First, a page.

Scramjet-Powered Hypersonic Weapon Launched for the First Time, It’s American


Whatever the nations that will be involved in our planet’s next big war, chances are we’ll probably see, ever so briefly, incredible weapons at work. Like, say, hypersonic rockets, capable of traveling so fast they’ll render defense systems useless.

Several nations are working to develop such systems, and each take turns bragging about their accomplishments. This time, it’s the Americans who beat the drums, after they’ve just completed the first flight test of something called HAWC.

HAWC stands for Hypersonic Air-breathing Weapon Concept, and it’s a bit of hardware being developed by Raytheon, Northrop Grumman, and Lockheed Martin. We’ve already got wind of the weapon’s successful rocket motor live-fire test which took place back in May. This, time, the entire thing flew, and apparently flew beautifully.

The parties involved announced this week the launch of the HAWC from the underbelly of an undisclosed aircraft as part of a test devised for DARPA and the U.S. Air Force (USAF). The thing flew for an undisclosed distance, and at undisclosed speeds, and the entire affair was deemed as a successful test.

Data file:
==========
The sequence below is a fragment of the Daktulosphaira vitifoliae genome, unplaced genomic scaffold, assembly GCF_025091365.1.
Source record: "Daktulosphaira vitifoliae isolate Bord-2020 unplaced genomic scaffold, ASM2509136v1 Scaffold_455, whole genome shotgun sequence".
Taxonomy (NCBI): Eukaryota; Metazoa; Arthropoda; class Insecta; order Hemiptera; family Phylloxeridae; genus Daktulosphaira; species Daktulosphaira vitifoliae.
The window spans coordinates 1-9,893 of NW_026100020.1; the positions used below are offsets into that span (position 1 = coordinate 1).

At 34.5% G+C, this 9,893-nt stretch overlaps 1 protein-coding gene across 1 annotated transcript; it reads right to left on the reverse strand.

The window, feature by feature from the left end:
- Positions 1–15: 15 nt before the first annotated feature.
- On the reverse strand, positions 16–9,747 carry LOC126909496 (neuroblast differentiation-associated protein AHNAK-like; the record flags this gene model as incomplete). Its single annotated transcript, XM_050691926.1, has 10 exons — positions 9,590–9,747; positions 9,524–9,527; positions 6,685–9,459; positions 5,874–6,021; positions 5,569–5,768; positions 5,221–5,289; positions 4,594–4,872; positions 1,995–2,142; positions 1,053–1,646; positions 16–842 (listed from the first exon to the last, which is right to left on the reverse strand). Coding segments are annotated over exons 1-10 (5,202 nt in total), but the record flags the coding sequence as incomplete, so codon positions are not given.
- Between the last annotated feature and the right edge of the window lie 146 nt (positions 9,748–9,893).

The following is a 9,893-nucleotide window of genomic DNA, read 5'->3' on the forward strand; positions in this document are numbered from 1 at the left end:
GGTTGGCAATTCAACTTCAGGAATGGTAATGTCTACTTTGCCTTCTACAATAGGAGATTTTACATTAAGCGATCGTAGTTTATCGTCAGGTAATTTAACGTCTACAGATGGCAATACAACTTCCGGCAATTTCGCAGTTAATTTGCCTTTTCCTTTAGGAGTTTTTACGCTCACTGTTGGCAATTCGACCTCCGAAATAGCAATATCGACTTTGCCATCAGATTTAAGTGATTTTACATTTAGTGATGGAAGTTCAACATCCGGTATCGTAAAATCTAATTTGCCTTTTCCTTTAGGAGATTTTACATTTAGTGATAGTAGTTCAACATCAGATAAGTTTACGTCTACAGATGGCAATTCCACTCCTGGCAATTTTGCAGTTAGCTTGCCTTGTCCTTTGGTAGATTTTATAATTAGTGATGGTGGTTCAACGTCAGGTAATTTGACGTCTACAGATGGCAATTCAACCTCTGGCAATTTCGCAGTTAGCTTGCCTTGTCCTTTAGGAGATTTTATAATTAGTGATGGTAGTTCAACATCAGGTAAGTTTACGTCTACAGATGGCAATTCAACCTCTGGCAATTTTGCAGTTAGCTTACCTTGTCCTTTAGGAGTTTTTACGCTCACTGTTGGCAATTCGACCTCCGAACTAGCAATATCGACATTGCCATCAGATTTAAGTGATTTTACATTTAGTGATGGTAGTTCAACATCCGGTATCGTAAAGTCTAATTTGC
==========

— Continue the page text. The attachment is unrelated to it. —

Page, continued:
HAWC is a scramjet-powered contraption, meaning one that uses a solid rocket motor that forcibly compresses incoming air and shoves it inside the combustion chamber. This allows the thing to travel at speeds greater than Mach 5 (3,836 mph/6,173 kph), fast enough for most defense systems not to see it coming.

The recent test was devised as a means for HAWC’s builders to validate its airframe and propulsion systems’ capacity of reaching and cruising at hypersonic speeds. Now that these capacities were proven, those involved say they’re on track to “deliver a prototype system to the U.S. Department of Defense.”

“We have reached a milestone in delivering a game-changing capability to the warfighter,” said in a statement Dan Olson, vice president and general manager of Weapon Systems Division for Northrop Grumman. “Decades of learning advanced manufacturing techniques and industry partnerships helped us define what is now possible.”